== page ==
The video follows the story of a fictional gardener and expert on Robert Smithson‘s land work in Texas. Initially, the audience watches the gardner go about his day, but somewhere along a Texas highway the camera angle shifts and the audience is no longer watching the garner but has joined in on his pilgrimage to view the sites of Smithson’s would-have-been projects in Dallas/Fort Worth; and to view Amarillo Ramp (1974), Smithson’s only completed project in Texas, finished posthumously. The ephemerality of Amarillo Ramp is obvious in its erosion from the harsh Texas landscape. As a finished work it really lives in the plans and drawings made by Smithson, which are also part of the exhibition.

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San Francisco

Eleanor Oakes at Tyler Wood Gallery

Today from our partners at Art Practical, we bring you a review of Eleanor Oakes’ solo exhibition at Tyler Wood Gallery in San Francisco. Author Anton Stuebner notes: “In aestheticizing the random distortions effected onto this film stock, Oakes shows how time marks material substances with a distinctive presence.” This article was originally published on May 14, 2015.

Eleanor Oakes. Panchromatic 1, 2015; silver gelatin print; 8 x 10 in. (matted); edition of 5 + 1 AP. Courtesy of the Artist and Tyler Wood Gallery.

Eleanor Oakes. Panchromatic 1, 2015; silver gelatin print; 8 x 10 in. (matted); edition of 5 + 1 AP. Courtesy of the Artist and Tyler Wood Gallery.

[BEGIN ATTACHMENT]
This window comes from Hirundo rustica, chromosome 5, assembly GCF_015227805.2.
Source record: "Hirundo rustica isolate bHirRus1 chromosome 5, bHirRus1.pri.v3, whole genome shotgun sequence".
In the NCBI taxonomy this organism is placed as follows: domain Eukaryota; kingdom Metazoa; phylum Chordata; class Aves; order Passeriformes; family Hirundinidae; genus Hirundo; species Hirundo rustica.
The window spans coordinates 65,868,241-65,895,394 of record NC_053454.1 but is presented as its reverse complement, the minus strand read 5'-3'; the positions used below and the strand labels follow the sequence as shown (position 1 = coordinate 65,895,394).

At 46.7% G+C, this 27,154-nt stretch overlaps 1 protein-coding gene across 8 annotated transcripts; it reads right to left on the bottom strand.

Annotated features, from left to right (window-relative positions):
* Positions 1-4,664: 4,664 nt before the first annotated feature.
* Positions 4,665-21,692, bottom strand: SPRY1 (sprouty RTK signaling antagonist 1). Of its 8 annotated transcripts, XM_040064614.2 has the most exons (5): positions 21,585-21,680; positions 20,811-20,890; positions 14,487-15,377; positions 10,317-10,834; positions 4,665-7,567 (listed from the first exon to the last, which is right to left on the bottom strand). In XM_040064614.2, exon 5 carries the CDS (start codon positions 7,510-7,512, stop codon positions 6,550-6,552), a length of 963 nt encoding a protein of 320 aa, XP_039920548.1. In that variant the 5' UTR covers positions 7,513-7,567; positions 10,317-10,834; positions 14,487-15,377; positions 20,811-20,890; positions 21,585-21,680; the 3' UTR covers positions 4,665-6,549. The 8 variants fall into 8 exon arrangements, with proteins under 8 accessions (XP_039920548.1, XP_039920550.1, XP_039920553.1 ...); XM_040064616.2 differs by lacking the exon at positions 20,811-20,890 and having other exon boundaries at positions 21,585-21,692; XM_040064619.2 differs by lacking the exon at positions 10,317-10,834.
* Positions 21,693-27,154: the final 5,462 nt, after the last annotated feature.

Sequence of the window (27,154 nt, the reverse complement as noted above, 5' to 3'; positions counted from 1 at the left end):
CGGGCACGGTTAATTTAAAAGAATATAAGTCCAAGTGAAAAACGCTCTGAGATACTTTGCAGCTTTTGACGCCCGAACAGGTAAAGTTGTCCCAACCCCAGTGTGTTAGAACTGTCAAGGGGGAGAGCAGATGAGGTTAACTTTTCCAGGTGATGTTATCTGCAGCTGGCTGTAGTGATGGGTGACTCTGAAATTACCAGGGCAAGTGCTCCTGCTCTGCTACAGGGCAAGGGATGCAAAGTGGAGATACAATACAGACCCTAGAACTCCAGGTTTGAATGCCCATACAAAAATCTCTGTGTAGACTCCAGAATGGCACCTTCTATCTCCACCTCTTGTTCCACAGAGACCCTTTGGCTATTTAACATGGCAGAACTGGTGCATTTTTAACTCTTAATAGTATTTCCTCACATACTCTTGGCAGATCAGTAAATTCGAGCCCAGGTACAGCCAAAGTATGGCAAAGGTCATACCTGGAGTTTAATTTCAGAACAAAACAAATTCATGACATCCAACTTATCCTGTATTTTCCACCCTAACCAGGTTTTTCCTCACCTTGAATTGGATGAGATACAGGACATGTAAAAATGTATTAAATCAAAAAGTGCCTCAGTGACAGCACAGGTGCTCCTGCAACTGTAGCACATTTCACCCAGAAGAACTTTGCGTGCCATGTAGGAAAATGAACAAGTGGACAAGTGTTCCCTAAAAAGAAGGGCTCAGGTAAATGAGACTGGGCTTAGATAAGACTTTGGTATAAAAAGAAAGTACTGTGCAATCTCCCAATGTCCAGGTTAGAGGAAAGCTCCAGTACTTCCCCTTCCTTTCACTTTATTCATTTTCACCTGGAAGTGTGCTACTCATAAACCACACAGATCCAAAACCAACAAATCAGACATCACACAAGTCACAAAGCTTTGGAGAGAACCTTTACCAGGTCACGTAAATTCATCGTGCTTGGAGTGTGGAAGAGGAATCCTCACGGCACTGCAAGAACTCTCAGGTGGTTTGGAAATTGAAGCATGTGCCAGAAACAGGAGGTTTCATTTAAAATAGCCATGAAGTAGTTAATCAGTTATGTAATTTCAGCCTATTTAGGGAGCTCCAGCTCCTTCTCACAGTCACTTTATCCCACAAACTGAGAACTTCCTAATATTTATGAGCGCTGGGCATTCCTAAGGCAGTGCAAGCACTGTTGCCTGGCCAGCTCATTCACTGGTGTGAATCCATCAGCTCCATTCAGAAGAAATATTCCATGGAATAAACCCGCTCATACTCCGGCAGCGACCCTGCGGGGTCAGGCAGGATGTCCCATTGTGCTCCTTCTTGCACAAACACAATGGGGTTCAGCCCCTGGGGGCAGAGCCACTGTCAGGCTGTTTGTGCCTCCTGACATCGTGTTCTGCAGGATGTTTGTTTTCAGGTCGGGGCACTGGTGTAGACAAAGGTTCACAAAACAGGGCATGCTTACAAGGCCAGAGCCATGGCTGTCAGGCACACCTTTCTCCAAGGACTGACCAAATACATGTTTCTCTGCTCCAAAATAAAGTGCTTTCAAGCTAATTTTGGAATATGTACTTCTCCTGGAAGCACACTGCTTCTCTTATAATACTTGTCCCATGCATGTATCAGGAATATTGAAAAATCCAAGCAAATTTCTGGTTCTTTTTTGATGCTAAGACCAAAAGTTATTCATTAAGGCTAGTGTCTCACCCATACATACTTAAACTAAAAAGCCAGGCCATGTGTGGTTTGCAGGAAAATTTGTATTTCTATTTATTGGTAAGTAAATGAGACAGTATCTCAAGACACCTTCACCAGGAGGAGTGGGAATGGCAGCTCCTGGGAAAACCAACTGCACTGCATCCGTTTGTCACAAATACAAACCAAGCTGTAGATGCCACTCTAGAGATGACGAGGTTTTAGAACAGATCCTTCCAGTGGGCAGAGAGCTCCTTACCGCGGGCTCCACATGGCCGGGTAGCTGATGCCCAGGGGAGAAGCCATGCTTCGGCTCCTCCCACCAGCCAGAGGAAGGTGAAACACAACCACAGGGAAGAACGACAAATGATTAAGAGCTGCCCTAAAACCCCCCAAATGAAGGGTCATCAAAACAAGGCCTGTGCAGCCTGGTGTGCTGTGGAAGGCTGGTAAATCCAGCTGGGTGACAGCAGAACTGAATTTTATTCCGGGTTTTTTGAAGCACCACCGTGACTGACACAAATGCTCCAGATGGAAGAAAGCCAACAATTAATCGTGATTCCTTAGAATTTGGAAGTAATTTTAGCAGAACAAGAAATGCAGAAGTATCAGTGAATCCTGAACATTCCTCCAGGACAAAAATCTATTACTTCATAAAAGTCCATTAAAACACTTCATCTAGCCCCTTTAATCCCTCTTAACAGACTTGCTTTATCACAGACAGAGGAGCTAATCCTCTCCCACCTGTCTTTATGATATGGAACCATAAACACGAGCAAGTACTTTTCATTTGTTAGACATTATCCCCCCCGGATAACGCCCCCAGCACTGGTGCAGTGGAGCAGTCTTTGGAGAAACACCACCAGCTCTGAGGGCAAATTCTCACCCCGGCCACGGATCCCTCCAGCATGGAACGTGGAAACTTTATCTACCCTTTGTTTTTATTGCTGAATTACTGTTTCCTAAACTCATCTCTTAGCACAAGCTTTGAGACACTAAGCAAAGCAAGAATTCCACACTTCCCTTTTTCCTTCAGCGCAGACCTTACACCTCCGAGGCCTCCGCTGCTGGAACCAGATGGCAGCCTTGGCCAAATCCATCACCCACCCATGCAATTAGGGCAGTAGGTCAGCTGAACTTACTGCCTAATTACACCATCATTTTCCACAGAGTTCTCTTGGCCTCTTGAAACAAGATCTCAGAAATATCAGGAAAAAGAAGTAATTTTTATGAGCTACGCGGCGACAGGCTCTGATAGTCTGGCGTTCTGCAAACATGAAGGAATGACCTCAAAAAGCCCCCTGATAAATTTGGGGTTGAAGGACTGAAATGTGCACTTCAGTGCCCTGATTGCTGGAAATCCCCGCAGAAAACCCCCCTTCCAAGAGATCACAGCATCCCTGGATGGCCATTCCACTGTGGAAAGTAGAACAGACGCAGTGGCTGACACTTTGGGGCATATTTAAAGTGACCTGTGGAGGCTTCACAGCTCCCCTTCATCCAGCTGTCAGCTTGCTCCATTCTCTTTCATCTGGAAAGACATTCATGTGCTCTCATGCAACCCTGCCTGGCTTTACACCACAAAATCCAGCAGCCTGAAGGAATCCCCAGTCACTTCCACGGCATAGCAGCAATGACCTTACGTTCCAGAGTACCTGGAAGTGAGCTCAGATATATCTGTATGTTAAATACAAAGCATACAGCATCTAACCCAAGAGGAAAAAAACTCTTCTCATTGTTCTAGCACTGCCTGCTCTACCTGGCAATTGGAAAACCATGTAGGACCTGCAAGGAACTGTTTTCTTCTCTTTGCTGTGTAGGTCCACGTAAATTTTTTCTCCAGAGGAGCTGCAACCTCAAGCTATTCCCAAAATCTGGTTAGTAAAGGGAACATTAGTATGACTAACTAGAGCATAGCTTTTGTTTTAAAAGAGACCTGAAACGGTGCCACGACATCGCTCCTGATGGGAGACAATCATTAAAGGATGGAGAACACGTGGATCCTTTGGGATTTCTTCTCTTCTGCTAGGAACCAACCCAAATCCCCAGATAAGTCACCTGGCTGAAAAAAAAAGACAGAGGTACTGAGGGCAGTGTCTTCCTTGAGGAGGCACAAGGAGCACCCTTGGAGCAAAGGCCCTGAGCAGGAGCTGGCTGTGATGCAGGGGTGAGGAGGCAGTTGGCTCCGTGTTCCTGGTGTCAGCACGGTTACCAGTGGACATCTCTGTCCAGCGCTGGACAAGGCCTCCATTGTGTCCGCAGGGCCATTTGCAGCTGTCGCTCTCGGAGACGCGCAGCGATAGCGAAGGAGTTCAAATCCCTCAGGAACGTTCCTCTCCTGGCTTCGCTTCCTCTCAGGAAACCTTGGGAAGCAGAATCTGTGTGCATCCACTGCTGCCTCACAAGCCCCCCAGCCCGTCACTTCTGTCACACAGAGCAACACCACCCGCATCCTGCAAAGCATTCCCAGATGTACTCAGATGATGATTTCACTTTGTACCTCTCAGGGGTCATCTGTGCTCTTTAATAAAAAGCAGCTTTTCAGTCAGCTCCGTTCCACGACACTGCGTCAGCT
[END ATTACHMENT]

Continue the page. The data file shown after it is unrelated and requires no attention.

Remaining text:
Our bodies leave behind innumerable traces: dead skin, soil, loose follicles of hair. Most are invisible to the naked eye, but these traces can also become stains, markers of our physical encounters with material environments. We use solvents and solutions to hide these marks and make them invisible, and we try to eliminate proof that our bodies are capable of physically disrupting the world around us. But what happens when we encounter a stain that we cannot remove? How do we react when we realize that our bodies leave behind traces that we cannot control? And how do we feel when confronted with bodily marks that will inexorably continue to exist long after we are gone?

Eleanor Oakes’ solo exhibition at Tyler Wood Gallery raises critical questions about how we “trace” presence by examining the material substances that we leave behind. The two photo series on display, conversely, investigate the correlation between bodily encounters and their stains. The series Expired [1927] (2015), on view in the rear gallery, features eleven panochromatic silver gelatin prints arranged in a grid. At first glance, the prints on display seem like nebulous experiments in abstraction, with streaks of white cloudlike shapes against a gray paper stock. Initially, it’s unclear what is being photographed here, and some of the images depicted resemble bodily organs. The flocked, oval-shaped objects in Panochromatic 1 (2015), for instance, could be mistaken for an X-ray image of a lung. Other images in the series are more ethereal. It would be difficult to discern any remotely figurative shape, for example, in the whiteout wash of Panochromatic 11 (2015), which amorphously bleeds from the center out toward the edge of the frame.

Read the full article here.

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Fan Mail

Fan Mail: Jered Sprecher

For artist Jered Sprecher, painting is a medium for conveying the tensions between the abstract and the concrete. His works are balanced between the painterly and the conceptual; in the catalog for his 2014 exhibition Stacking Stones at Gallery 16 in San Francisco, Sprecher wrote: “When I work I want to create paintings that surprise, paintings that can hold competing ideas but not contain them.”

Jered Sprecher. Water & Logic, 2014; oil on jute; 56 x 46 inches. Courtesy of Gallery 16.